March 25, 2009 by Justin Bannister NMSU News Center
It’s not uncommon for a crowded state crime lab to take a year or more to process evidence from a crime scene, but now that process can be reduced to just weeks or less with the help of The Forensic Testing Laboratory at New Mexico State University.
“People have been conditioned to think a backlog of cases means it can take up to a year for results. We don’t have a backlog here,” said Stefan A. Long, general manager of FTL. “We can basically take DNA from a cold case, and in about an hour we can have a result telling us the ethnic profile. Identifying people through DNA would take us about a week or two.”
“Right now, because of what we are able to do in this lab, and the speed at which we are able to do it, people don’t think we are real,” said Jack Ellis, vice president for FTL. “We have a lot of very qualified people who have stuck their neck out and taken us to the next level.”
FTL is part of a group of DNA and forensic testing businesses spun off from NMSU in 2005 and still partially owned by the university. In addition to FTL, the group also consists of The Genetics Testing Laboratories, The Clinical Testing Laboratories and Fire and Crime Scene Advanced Continuing Education. Each operation is housed at NMSU’s Arrowhead Genesis Center.
FTL is fully accredited to handle criminal evidence and has already helped the Las Cruces Police Department and the Doña Ana County Sheriff’s Office with cases.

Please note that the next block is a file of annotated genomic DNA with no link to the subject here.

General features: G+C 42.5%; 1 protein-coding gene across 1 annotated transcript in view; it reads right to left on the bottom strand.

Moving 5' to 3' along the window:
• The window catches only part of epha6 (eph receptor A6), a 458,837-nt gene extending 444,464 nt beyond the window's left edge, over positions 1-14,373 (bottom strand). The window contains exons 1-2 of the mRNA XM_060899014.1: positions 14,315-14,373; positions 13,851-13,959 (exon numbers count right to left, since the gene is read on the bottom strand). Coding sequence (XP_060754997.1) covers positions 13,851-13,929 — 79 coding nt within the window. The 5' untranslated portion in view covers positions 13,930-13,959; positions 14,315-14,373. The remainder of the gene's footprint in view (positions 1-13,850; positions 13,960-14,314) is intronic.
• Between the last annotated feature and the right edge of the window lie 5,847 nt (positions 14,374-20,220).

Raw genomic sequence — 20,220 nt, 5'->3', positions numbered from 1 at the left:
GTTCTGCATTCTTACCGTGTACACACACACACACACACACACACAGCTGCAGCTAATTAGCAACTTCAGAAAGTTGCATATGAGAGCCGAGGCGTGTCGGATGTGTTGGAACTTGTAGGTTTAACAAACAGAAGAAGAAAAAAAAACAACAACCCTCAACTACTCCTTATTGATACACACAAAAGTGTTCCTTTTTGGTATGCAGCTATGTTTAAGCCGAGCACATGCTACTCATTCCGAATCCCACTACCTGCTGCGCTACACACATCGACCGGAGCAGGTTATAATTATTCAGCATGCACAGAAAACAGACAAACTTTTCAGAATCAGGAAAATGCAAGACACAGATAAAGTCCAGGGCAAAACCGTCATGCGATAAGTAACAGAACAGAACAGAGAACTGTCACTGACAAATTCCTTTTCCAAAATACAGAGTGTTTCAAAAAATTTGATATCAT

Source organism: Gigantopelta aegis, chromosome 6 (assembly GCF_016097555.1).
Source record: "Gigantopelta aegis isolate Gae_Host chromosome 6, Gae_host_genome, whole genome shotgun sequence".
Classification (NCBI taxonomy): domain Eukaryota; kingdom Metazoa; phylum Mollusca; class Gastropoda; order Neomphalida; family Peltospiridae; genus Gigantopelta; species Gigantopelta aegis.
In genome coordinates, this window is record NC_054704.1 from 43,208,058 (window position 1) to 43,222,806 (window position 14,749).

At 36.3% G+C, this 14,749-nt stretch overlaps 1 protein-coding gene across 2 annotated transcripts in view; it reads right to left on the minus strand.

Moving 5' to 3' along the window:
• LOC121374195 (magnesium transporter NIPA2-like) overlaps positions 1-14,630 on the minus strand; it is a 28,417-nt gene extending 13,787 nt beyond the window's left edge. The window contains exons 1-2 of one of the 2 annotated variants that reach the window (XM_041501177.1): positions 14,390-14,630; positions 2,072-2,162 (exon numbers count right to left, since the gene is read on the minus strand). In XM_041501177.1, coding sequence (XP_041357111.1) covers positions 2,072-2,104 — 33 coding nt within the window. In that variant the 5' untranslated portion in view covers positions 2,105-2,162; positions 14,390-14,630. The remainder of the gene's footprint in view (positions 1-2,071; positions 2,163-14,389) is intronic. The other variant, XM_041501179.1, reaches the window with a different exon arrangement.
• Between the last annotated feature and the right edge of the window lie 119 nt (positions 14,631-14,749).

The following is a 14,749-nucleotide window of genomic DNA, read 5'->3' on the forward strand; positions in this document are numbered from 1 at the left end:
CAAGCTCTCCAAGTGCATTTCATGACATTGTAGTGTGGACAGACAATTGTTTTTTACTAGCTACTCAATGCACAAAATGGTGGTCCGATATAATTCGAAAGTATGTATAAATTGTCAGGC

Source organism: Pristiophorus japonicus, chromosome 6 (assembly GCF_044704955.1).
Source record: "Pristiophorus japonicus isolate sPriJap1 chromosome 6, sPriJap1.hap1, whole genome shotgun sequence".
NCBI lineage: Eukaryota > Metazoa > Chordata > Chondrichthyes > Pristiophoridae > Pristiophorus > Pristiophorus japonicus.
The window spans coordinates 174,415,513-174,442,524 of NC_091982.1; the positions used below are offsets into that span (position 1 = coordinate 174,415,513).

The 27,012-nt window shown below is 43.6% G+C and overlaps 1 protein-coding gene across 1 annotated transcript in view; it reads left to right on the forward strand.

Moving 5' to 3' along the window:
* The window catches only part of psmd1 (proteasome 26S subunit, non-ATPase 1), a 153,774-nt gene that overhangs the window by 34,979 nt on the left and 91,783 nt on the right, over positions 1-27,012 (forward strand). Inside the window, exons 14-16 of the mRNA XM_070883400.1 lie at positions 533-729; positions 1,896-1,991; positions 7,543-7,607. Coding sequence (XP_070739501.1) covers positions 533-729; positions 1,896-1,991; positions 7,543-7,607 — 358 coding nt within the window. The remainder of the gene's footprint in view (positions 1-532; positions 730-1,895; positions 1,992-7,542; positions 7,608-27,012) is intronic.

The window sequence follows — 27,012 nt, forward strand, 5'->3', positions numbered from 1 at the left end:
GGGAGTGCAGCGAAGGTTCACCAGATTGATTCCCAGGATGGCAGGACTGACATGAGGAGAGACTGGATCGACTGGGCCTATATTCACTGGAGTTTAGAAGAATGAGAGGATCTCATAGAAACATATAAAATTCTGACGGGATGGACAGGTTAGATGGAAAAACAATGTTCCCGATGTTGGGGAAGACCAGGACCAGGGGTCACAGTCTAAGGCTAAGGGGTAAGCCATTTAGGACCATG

“People want closure,” Long said. “People don’t want to wait for a year to have their loved ones identified or find out what happened to them.”
Long said using DNA evidence to profile the ethnicity of a criminal allows investigators to set aside large groups of possible suspects, saving time and resources.
FTL is one of only nine full-service forensic testing labs in the nation. The lab can use specialized DNA testing to test a single strand of hair or bones. It has advanced testing that can help with a rape investigation up to 18 hours after an attack. The lab has successfully taken human DNA from tobacco spit. Its forensic scientists guest lecture in NMSU criminal justice courses and teach DNA testing techniques to law enforcement.
Both Ellis and Long credit Garrey Carruthers, NMSU’s vice president for economic development, for helping with their company’s success.
“These are good-paying, high-tech jobs that we offer. We’re keeping jobs and money in the state. There is no reason FTL can’t grow from three jobs now to 30 jobs, plus student employment, in the next year. Another 30 to 60 jobs in the coming years are very realistic,” Long said.